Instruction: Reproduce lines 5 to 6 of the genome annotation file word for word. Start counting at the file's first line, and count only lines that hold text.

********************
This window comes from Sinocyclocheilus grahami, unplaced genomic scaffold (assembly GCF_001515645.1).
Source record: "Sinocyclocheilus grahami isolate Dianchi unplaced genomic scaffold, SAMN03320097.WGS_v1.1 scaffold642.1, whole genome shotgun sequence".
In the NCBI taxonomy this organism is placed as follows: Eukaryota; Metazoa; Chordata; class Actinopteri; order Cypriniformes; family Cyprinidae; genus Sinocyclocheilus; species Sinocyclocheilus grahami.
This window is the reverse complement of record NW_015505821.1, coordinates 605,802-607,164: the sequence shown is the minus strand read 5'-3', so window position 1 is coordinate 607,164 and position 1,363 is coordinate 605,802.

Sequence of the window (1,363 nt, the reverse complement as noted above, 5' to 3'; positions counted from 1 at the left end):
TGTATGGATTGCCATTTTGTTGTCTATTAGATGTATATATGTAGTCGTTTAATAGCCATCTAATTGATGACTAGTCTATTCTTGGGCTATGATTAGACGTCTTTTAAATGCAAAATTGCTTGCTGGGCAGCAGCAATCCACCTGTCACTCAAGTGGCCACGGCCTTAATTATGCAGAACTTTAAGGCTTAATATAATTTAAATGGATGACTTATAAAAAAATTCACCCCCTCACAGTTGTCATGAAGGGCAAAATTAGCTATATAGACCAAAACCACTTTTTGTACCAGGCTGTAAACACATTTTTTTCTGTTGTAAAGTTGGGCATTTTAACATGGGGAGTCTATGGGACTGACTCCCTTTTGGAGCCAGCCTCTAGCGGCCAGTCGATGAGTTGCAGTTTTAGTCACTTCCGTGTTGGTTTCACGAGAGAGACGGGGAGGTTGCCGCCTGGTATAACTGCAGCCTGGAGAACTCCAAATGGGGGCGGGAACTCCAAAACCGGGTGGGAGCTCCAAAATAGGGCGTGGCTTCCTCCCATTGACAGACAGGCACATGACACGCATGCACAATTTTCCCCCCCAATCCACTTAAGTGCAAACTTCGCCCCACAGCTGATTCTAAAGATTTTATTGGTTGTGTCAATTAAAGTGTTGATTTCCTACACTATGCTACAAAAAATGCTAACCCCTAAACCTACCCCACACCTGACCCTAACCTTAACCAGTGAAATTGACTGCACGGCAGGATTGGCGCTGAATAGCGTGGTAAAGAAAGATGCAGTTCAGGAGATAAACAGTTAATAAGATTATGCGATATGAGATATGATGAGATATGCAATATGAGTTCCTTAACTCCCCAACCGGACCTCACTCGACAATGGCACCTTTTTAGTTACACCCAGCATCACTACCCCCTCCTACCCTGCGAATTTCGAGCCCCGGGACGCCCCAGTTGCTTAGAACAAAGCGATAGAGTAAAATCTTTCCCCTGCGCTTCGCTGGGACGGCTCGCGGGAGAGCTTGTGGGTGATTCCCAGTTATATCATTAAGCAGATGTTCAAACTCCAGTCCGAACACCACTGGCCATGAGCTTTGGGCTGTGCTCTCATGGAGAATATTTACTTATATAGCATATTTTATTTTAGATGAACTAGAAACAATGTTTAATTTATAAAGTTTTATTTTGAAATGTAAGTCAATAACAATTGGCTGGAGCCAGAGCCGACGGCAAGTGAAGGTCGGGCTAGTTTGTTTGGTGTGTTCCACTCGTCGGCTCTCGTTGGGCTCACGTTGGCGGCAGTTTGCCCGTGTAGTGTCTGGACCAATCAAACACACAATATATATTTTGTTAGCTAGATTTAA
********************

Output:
Sequence of the window (1,363 nt, the reverse complement as noted above, 5' to 3'; positions counted from 1 at the left end):
TGTATGGATTGCCATTTTGTTGTCTATTAGATGTATATATGTAGTCGTTTAATAGCCATCTAATTGATGACTAGTCTATTCTTGGGCTATGATTAGACGTCTTTTAAATGCAAAATTGCTTGCTGGGCAGCAGCAATCCACCTGTCACTCAAGTGGCCACGGCCTTAATTATGCAGAACTTTAAGGCTTAATATAATTTAAATGGATGACTTATAAAAAAATTCACCCCCTCACAGTTGTCATGAAGGGCAAAATTAGCTATATAGACCAAAACCACTTTTTGTACCAGGCTGTAAACACATTTTTTTCTGTTGTAAAGTTGGGCATTTTAACATGGGGAGTCTATGGGACTGACTCCCTTTTGGAGCCAGCCTCTAGCGGCCAGTCGATGAGTTGCAGTTTTAGTCACTTCCGTGTTGGTTTCACGAGAGAGACGGGGAGGTTGCCGCCTGGTATAACTGCAGCCTGGAGAACTCCAAATGGGGGCGGGAACTCCAAAACCGGGTGGGAGCTCCAAAATAGGGCGTGGCTTCCTCCCATTGACAGACAGGCACATGACACGCATGCACAATTTTCCCCCCCAATCCACTTAAGTGCAAACTTCGCCCCACAGCTGATTCTAAAGATTTTATTGGTTGTGTCAATTAAAGTGTTGATTTCCTACACTATGCTACAAAAAATGCTAACCCCTAAACCTACCCCACACCTGACCCTAACCTTAACCAGTGAAATTGACTGCACGGCAGGATTGGCGCTGAATAGCGTGGTAAAGAAAGATGCAGTTCAGGAGATAAACAGTTAATAAGATTATGCGATATGAGATATGATGAGATATGCAATATGAGTTCCTTAACTCCCCAACCGGACCTCACTCGACAATGGCACCTTTTTAGTTACACCCAGCATCACTACCCCCTCCTACCCTGCGAATTTCGAGCCCCGGGACGCCCCAGTTGCTTAGAACAAAGCGATAGAGTAAAATCTTTCCCCTGCGCTTCGCTGGGACGGCTCGCGGGAGAGCTTGTGGGTGATTCCCAGTTATATCATTAAGCAGATGTTCAAACTCCAGTCCGAACACCACTGGCCATGAGCTTTGGGCTGTGCTCTCATGGAGAATATTTACTTATATAGCATATTTTATTTTAGATGAACTAGAAACAATGTTTAATTTATAAAGTTTTATTTTGAAATGTAAGTCAATAACAATTGGCTGGAGCCAGAGCCGACGGCAAGTGAAGGTCGGGCTAGTTTGTTTGGTGTGTTCCACTCGTCGGCTCTCGTTGGGCTCACGTTGGCGGCAGTTTGCCCGTGTAGTGTCTGGACCAATCAAACACACAATATATATTTTGTTAGCTAGATTTAA